Academic research in the field of nutrient recycling is essential for the future. In collaboration with several scientists we are striving to make progress on the technical side of Anthroponix. Below you find our research we are initiating and published papers by the researchers attached to the Anthroponix network. With our research, we aim to develop the knowledge of human waste recycling, and develop new techniques of using our waste in a regenerative way.
Lactic acid fermentation of human urine to improve its fertilizing value and reduce odour emissions
During storage of urine, urea is biologically decomposed to ammonia, which can be lost through volatilization and in turn causes significant unpleasant smell. In response, lactic acid fermentation of urine is a cost-effective technique to decrease nitrogen volatilization and reduce odour emissions. Fresh urine was lacto-fermented for 36 days in closed glass jars with a lactic acid bacterial inoculum from sauerkraut juice and compared to untreated, stored urine. In the lactofermented urine, the pH was reduced to 3.8 and the ammonium content by 30%, while the pH of the untreated urine rose to 6.1 and its ammonium content increased by 32% due to urea hydrolysis. The concentration of lactic acid bacteria in lacto-fermented urine was 7.3 CFU ml, suggesting that urine is a suitable growth medium for lactic acid bacteria. The odour of the stored urine was subjectively perceived by four people to be twice as strong as that of lacto-fermented samples. Lacto-fermented urine induced increased radish germination compared to stored urine.
Nutrients availability and drug related hormones analysis of fermented and unfermented human urine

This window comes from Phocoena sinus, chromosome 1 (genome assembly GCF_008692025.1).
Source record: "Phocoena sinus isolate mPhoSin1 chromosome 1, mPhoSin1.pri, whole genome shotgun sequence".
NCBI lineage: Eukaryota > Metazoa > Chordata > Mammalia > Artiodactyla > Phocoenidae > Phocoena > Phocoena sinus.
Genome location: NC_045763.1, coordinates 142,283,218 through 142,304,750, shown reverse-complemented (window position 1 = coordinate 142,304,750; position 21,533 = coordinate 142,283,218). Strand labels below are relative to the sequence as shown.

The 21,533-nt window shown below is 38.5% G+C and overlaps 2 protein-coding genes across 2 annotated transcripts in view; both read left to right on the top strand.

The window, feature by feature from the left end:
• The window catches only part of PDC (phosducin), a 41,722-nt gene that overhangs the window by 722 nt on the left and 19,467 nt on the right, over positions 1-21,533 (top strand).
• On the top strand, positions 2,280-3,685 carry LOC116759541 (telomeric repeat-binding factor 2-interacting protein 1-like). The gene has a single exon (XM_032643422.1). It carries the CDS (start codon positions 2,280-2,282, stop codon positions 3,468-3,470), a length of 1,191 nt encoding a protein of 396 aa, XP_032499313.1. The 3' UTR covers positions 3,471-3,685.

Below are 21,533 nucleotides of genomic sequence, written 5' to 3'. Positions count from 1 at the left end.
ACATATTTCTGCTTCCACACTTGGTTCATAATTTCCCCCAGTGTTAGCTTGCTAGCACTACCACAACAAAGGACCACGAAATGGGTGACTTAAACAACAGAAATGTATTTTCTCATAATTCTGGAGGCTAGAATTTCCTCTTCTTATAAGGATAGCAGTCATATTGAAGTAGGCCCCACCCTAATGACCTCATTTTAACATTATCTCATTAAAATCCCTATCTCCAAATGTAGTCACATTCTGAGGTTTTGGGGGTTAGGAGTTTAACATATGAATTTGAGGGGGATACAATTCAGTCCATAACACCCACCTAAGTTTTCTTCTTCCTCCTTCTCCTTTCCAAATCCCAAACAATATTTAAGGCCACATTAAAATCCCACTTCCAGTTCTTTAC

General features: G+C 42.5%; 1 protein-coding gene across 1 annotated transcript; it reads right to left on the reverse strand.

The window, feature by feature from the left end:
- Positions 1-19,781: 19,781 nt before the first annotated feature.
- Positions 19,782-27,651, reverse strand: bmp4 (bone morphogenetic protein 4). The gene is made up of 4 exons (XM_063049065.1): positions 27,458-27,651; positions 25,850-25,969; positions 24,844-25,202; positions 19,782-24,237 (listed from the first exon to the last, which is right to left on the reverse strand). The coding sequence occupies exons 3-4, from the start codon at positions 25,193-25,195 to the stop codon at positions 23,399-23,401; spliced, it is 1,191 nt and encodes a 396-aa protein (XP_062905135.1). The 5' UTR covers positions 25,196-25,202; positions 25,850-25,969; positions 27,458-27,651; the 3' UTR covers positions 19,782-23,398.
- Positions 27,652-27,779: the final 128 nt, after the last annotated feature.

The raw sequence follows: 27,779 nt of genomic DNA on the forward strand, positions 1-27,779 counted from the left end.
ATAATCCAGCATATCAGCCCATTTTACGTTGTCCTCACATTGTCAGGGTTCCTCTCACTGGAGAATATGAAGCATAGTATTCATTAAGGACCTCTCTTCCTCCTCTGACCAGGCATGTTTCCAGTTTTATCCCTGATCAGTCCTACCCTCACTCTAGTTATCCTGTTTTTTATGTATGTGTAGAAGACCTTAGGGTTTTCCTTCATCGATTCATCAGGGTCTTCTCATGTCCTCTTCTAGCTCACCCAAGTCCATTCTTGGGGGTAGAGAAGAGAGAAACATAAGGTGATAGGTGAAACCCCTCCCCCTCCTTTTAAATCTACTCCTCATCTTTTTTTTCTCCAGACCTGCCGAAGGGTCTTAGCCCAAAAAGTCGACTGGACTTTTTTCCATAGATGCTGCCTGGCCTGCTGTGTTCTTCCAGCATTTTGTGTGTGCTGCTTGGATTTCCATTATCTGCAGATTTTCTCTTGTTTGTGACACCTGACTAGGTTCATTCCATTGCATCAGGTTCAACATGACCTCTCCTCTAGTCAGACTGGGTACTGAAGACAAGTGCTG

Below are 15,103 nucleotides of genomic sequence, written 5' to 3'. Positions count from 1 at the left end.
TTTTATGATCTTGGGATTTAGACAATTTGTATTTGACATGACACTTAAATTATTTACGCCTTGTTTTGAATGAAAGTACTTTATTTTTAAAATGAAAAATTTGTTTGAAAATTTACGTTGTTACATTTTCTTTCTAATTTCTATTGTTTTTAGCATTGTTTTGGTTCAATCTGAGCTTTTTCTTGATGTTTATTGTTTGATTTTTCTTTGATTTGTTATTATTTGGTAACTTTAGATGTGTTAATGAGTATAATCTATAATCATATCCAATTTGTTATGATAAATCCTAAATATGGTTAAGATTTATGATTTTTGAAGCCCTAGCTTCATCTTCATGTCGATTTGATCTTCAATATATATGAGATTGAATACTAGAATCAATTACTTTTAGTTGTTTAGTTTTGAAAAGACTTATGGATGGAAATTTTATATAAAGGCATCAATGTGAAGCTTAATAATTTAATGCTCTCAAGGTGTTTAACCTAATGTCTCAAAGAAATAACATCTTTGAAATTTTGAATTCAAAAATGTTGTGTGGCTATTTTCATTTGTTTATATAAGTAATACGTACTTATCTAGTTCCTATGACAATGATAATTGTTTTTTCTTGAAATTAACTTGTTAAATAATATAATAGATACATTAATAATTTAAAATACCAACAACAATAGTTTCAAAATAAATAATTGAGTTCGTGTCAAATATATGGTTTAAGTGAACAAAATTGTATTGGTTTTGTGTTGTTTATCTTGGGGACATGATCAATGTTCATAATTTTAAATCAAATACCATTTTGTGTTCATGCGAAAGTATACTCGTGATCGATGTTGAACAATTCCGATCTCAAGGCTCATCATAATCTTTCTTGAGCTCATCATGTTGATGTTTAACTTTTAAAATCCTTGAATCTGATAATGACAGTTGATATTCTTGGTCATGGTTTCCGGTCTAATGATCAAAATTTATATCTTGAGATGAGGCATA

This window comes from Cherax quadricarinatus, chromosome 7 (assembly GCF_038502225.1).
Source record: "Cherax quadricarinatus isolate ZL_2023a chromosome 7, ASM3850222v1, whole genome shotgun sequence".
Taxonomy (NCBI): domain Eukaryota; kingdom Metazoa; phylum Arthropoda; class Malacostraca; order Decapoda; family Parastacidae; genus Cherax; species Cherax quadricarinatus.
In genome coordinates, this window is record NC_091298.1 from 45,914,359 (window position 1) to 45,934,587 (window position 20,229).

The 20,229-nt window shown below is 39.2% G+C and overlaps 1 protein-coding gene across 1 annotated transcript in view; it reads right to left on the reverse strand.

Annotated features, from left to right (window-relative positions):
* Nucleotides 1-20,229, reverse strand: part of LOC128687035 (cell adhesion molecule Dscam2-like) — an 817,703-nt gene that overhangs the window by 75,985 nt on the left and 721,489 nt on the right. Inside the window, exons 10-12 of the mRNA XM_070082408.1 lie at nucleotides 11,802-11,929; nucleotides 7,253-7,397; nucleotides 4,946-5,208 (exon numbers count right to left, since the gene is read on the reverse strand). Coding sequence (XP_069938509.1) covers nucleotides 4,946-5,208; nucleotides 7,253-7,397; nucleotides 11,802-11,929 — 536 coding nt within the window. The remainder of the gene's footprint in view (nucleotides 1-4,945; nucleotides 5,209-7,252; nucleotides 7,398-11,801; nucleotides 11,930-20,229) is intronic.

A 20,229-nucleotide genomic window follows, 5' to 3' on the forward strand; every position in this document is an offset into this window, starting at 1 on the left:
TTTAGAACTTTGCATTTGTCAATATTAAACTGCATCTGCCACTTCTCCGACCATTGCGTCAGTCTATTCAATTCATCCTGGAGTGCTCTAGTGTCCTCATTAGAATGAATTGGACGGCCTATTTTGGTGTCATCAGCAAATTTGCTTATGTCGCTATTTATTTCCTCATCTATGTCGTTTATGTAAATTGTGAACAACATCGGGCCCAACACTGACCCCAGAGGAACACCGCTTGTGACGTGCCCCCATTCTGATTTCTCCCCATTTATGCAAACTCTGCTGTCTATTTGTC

It is well known that human urine contains significant quantities of the main macronutrients required by plants; nitrogen (N), phosphorus (P) and potassium (K). Nevertheless, the unpleasing smell and the risk of contamination with pathogens and drug-related hormones are widespread concerns. It is not known exactly what the effect will be of fermentation with Lactic Acid Bacteria (LAB) on macro- and micronutrient content in fermented compared with unfermented urine. In addition, humans are constantly exposed to environmental pollution and to the use of drug related hormones. Both factors arise great concern when growing plants nurtured by human urine. Together with Waterschap de Dommel, institute for (waste)water management, we are initiating research on how fermenting urine with the help of lactic acid bacteria could be of benefit for processing the materials and nutrients of this material. The fermentation may aid in the processing and neutralizing of harmful substances in urine. This research will feature an in-depth nutrient analysis of the differences between fermented and unfermented urine, and will take a sample from different test subjects, medicated and unmedicated. The further goal of this research is to see if we can use this technique on a bigger scale to recycle and reuse our ‘waste’ materials in a safer way.